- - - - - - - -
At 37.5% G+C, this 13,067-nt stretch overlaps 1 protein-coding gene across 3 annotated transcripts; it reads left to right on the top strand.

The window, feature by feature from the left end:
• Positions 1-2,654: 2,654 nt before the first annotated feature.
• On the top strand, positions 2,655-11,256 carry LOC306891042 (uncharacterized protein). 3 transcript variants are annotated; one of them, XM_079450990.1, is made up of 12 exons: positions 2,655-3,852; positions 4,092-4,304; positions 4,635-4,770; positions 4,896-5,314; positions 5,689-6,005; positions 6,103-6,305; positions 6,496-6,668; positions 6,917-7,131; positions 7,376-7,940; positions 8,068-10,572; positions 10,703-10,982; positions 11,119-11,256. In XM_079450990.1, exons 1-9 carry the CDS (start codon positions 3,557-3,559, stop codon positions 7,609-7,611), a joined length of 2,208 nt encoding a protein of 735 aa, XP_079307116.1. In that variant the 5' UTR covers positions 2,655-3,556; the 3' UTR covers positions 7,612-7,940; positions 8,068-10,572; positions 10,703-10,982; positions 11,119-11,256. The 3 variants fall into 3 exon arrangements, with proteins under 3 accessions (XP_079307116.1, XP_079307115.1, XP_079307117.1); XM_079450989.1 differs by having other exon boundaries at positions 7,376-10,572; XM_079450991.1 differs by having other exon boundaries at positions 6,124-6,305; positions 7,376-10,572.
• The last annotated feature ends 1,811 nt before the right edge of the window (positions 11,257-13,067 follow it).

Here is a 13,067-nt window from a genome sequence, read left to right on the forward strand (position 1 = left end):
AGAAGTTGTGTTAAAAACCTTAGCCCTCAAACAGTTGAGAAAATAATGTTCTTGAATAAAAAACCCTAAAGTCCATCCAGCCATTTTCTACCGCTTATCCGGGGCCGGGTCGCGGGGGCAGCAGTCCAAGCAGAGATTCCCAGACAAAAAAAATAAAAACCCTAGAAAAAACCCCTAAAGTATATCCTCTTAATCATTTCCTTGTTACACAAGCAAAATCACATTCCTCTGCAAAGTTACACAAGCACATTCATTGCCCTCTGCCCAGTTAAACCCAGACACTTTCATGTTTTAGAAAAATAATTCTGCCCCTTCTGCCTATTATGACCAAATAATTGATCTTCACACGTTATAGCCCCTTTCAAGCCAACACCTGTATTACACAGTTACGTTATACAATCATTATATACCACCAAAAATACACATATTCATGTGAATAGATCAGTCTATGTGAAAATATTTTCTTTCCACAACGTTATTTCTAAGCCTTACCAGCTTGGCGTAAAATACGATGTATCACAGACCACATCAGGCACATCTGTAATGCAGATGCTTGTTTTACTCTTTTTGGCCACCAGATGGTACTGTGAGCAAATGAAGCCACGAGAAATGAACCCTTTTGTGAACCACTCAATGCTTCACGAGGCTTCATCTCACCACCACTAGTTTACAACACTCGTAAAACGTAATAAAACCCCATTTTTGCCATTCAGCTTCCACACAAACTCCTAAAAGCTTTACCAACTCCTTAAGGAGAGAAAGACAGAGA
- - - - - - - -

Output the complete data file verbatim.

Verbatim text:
At 37.5% G+C, this 13,067-nt stretch overlaps 1 protein-coding gene across 3 annotated transcripts; it reads left to right on the top strand.

The window, feature by feature from the left end:
• Positions 1-2,654: 2,654 nt before the first annotated feature.
• On the top strand, positions 2,655-11,256 carry LOC306891042 (uncharacterized protein). 3 transcript variants are annotated; one of them, XM_079450990.1, is made up of 12 exons: positions 2,655-3,852; positions 4,092-4,304; positions 4,635-4,770; positions 4,896-5,314; positions 5,689-6,005; positions 6,103-6,305; positions 6,496-6,668; positions 6,917-7,131; positions 7,376-7,940; positions 8,068-10,572; positions 10,703-10,982; positions 11,119-11,256. In XM_079450990.1, exons 1-9 carry the CDS (start codon positions 3,557-3,559, stop codon positions 7,609-7,611), a joined length of 2,208 nt encoding a protein of 735 aa, XP_079307116.1. In that variant the 5' UTR covers positions 2,655-3,556; the 3' UTR covers positions 7,612-7,940; positions 8,068-10,572; positions 10,703-10,982; positions 11,119-11,256. The 3 variants fall into 3 exon arrangements, with proteins under 3 accessions (XP_079307116.1, XP_079307115.1, XP_079307117.1); XM_079450989.1 differs by having other exon boundaries at positions 7,376-10,572; XM_079450991.1 differs by having other exon boundaries at positions 6,124-6,305; positions 7,376-10,572.
• The last annotated feature ends 1,811 nt before the right edge of the window (positions 11,257-13,067 follow it).

Here is a 13,067-nt window from a genome sequence, read left to right on the forward strand (position 1 = left end):
AGAAGTTGTGTTAAAAACCTTAGCCCTCAAACAGTTGAGAAAATAATGTTCTTGAATAAAAAACCCTAAAGTCCATCCAGCCATTTTCTACCGCTTATCCGGGGCCGGGTCGCGGGGGCAGCAGTCCAAGCAGAGATTCCCAGACAAAAAAAATAAAAACCCTAGAAAAAACCCCTAAAGTATATCCTCTTAATCATTTCCTTGTTACACAAGCAAAATCACATTCCTCTGCAAAGTTACACAAGCACATTCATTGCCCTCTGCCCAGTTAAACCCAGACACTTTCATGTTTTAGAAAAATAATTCTGCCCCTTCTGCCTATTATGACCAAATAATTGATCTTCACACGTTATAGCCCCTTTCAAGCCAACACCTGTATTACACAGTTACGTTATACAATCATTATATACCACCAAAAATACACATATTCATGTGAATAGATCAGTCTATGTGAAAATATTTTCTTTCCACAACGTTATTTCTAAGCCTTACCAGCTTGGCGTAAAATACGATGTATCACAGACCACATCAGGCACATCTGTAATGCAGATGCTTGTTTTACTCTTTTTGGCCACCAGATGGTACTGTGAGCAAATGAAGCCACGAGAAATGAACCCTTTTGTGAACCACTCAATGCTTCACGAGGCTTCATCTCACCACCACTAGTTTACAACACTCGTAAAACGTAATAAAACCCCATTTTTGCCATTCAGCTTCCACACAAACTCCTAAAAGCTTTACCAACTCCTTAAGGAGAGAAAGACAGAGA